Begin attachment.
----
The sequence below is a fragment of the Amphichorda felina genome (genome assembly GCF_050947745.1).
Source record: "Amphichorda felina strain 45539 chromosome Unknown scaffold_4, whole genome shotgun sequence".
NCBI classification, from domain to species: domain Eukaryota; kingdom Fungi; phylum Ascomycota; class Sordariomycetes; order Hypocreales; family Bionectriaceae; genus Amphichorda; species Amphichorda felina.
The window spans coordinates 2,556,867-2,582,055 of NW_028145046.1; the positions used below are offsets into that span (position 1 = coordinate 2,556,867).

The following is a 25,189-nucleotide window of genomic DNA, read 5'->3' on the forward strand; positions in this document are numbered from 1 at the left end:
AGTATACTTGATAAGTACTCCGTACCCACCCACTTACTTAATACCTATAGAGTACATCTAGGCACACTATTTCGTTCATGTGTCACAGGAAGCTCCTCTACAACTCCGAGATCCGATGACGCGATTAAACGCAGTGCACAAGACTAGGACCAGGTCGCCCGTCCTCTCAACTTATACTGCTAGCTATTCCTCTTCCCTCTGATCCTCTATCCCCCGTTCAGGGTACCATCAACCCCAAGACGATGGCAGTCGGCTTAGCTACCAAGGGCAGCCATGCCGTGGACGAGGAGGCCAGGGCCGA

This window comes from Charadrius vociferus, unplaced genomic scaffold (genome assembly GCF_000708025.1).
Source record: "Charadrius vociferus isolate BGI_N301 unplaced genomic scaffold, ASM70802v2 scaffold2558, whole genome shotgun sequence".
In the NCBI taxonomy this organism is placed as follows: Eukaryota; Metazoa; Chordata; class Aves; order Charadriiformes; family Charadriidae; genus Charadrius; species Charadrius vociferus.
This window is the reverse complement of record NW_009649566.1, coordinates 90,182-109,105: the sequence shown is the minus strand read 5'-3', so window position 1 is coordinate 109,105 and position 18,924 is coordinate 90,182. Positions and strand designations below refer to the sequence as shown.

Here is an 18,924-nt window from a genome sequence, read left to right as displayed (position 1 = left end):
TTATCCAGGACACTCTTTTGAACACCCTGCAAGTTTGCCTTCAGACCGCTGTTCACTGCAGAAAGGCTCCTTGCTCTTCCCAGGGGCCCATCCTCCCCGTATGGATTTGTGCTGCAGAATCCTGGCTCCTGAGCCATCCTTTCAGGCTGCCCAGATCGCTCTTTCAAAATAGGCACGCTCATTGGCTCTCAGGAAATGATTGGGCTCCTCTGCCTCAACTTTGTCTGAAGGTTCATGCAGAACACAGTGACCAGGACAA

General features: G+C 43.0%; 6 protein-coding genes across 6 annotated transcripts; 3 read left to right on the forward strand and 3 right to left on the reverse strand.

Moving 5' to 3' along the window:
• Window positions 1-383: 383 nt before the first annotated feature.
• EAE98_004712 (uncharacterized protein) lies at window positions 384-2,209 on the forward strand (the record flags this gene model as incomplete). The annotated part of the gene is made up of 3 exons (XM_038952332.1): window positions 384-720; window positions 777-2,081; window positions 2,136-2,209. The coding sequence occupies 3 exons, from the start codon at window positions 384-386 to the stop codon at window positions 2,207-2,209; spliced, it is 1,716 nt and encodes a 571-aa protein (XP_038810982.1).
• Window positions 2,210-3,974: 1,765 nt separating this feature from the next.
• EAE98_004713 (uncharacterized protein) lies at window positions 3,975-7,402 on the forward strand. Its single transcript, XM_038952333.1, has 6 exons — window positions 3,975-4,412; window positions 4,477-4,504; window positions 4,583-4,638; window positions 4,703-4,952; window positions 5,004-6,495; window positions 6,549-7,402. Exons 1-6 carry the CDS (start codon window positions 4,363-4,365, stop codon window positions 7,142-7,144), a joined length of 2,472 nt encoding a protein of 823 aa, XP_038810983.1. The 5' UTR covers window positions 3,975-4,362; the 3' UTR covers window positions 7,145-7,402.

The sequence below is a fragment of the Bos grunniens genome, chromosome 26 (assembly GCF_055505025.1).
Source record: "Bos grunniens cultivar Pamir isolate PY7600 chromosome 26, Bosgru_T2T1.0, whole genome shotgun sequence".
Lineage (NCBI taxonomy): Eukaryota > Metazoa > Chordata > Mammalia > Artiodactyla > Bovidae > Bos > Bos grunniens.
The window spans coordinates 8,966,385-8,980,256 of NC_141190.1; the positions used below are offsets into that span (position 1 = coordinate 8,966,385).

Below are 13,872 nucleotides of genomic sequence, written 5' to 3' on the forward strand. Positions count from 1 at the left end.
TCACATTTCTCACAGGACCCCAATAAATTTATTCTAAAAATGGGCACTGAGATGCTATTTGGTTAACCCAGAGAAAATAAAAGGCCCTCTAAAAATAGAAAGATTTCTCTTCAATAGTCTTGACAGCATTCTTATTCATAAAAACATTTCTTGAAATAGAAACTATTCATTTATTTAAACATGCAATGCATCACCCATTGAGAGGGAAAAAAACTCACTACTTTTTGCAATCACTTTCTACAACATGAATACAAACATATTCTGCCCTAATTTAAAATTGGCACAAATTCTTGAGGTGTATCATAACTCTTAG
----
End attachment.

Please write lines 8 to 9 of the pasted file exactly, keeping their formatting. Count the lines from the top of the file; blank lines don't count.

Source record: "Charadrius vociferus isolate BGI_N301 unplaced genomic scaffold, ASM70802v2 scaffold2558, whole genome shotgun sequence".
In the NCBI taxonomy this organism is placed as follows: Eukaryota; Metazoa; Chordata; class Aves; order Charadriiformes; family Charadriidae; genus Charadrius; species Charadrius vociferus.